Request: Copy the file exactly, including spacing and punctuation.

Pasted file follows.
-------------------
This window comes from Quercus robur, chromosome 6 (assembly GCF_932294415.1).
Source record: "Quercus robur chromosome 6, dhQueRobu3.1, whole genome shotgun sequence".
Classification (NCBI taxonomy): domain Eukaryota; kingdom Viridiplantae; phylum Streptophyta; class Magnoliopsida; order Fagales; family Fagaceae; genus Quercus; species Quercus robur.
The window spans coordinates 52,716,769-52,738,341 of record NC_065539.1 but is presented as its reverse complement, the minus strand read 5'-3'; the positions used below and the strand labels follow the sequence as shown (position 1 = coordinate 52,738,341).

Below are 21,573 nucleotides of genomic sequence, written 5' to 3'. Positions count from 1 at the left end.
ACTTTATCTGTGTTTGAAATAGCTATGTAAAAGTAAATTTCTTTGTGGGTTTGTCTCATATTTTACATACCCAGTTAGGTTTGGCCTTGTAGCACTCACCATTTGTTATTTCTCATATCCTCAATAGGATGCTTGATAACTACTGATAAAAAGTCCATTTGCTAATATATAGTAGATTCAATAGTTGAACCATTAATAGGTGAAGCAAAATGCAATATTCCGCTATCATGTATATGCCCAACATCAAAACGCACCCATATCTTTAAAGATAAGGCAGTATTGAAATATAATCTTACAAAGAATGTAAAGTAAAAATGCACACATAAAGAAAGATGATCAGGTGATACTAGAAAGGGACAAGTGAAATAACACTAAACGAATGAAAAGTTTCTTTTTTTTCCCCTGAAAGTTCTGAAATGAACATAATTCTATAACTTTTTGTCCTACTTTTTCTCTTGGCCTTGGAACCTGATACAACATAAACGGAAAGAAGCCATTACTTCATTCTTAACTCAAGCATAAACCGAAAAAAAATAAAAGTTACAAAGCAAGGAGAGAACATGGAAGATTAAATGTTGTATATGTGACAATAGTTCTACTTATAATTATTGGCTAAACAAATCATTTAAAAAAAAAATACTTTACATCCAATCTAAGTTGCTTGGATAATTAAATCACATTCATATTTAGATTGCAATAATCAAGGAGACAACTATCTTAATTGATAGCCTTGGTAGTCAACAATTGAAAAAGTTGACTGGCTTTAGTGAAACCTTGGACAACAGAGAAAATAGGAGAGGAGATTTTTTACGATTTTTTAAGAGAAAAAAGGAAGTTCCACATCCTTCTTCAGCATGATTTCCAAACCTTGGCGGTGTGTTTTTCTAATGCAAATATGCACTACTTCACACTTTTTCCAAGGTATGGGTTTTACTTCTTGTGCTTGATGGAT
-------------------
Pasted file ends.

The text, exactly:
This window comes from Quercus robur, chromosome 6 (assembly GCF_932294415.1).
Source record: "Quercus robur chromosome 6, dhQueRobu3.1, whole genome shotgun sequence".
Classification (NCBI taxonomy): domain Eukaryota; kingdom Viridiplantae; phylum Streptophyta; class Magnoliopsida; order Fagales; family Fagaceae; genus Quercus; species Quercus robur.
The window spans coordinates 52,716,769-52,738,341 of record NC_065539.1 but is presented as its reverse complement, the minus strand read 5'-3'; the positions used below and the strand labels follow the sequence as shown (position 1 = coordinate 52,738,341).

Below are 21,573 nucleotides of genomic sequence, written 5' to 3'. Positions count from 1 at the left end.
ACTTTATCTGTGTTTGAAATAGCTATGTAAAAGTAAATTTCTTTGTGGGTTTGTCTCATATTTTACATACCCAGTTAGGTTTGGCCTTGTAGCACTCACCATTTGTTATTTCTCATATCCTCAATAGGATGCTTGATAACTACTGATAAAAAGTCCATTTGCTAATATATAGTAGATTCAATAGTTGAACCATTAATAGGTGAAGCAAAATGCAATATTCCGCTATCATGTATATGCCCAACATCAAAACGCACCCATATCTTTAAAGATAAGGCAGTATTGAAATATAATCTTACAAAGAATGTAAAGTAAAAATGCACACATAAAGAAAGATGATCAGGTGATACTAGAAAGGGACAAGTGAAATAACACTAAACGAATGAAAAGTTTCTTTTTTTTCCCCTGAAAGTTCTGAAATGAACATAATTCTATAACTTTTTGTCCTACTTTTTCTCTTGGCCTTGGAACCTGATACAACATAAACGGAAAGAAGCCATTACTTCATTCTTAACTCAAGCATAAACCGAAAAAAAATAAAAGTTACAAAGCAAGGAGAGAACATGGAAGATTAAATGTTGTATATGTGACAATAGTTCTACTTATAATTATTGGCTAAACAAATCATTTAAAAAAAAAATACTTTACATCCAATCTAAGTTGCTTGGATAATTAAATCACATTCATATTTAGATTGCAATAATCAAGGAGACAACTATCTTAATTGATAGCCTTGGTAGTCAACAATTGAAAAAGTTGACTGGCTTTAGTGAAACCTTGGACAACAGAGAAAATAGGAGAGGAGATTTTTTACGATTTTTTAAGAGAAAAAAGGAAGTTCCACATCCTTCTTCAGCATGATTTCCAAACCTTGGCGGTGTGTTTTTCTAATGCAAATATGCACTACTTCACACTTTTTCCAAGGTATGGGTTTTACTTCTTGTGCTTGATGGAT